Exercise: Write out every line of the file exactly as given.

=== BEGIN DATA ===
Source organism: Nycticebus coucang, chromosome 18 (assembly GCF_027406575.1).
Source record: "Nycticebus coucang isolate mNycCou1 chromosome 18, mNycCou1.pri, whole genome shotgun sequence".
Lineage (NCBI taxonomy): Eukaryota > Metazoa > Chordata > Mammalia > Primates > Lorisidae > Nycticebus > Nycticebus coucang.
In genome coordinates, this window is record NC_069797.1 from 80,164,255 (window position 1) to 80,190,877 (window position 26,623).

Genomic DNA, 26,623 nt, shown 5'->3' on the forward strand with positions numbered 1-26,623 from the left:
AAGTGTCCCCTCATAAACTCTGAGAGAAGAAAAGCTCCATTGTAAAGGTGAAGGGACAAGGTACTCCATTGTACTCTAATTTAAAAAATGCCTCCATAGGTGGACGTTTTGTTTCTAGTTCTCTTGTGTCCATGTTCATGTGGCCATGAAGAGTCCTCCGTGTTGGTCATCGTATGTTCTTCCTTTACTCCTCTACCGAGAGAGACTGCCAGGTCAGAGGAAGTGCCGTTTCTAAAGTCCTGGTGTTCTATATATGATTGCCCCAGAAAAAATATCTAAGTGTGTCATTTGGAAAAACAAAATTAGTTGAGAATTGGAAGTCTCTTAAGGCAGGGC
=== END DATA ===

Source organism: Nycticebus coucang, chromosome 18 (assembly GCF_027406575.1).
Source record: "Nycticebus coucang isolate mNycCou1 chromosome 18, mNycCou1.pri, whole genome shotgun sequence".
Lineage (NCBI taxonomy): Eukaryota > Metazoa > Chordata > Mammalia > Primates > Lorisidae > Nycticebus > Nycticebus coucang.
In genome coordinates, this window is record NC_069797.1 from 80,164,255 (window position 1) to 80,190,877 (window position 26,623).

Genomic DNA, 26,623 nt, shown 5'->3' on the forward strand with positions numbered 1-26,623 from the left:
AAGTGTCCCCTCATAAACTCTGAGAGAAGAAAAGCTCCATTGTAAAGGTGAAGGGACAAGGTACTCCATTGTACTCTAATTTAAAAAATGCCTCCATAGGTGGACGTTTTGTTTCTAGTTCTCTTGTGTCCATGTTCATGTGGCCATGAAGAGTCCTCCGTGTTGGTCATCGTATGTTCTTCCTTTACTCCTCTACCGAGAGAGACTGCCAGGTCAGAGGAAGTGCCGTTTCTAAAGTCCTGGTGTTCTATATATGATTGCCCCAGAAAAAATATCTAAGTGTGTCATTTGGAAAAACAAAATTAGTTGAGAATTGGAAGTCTCTTAAGGCAGGGC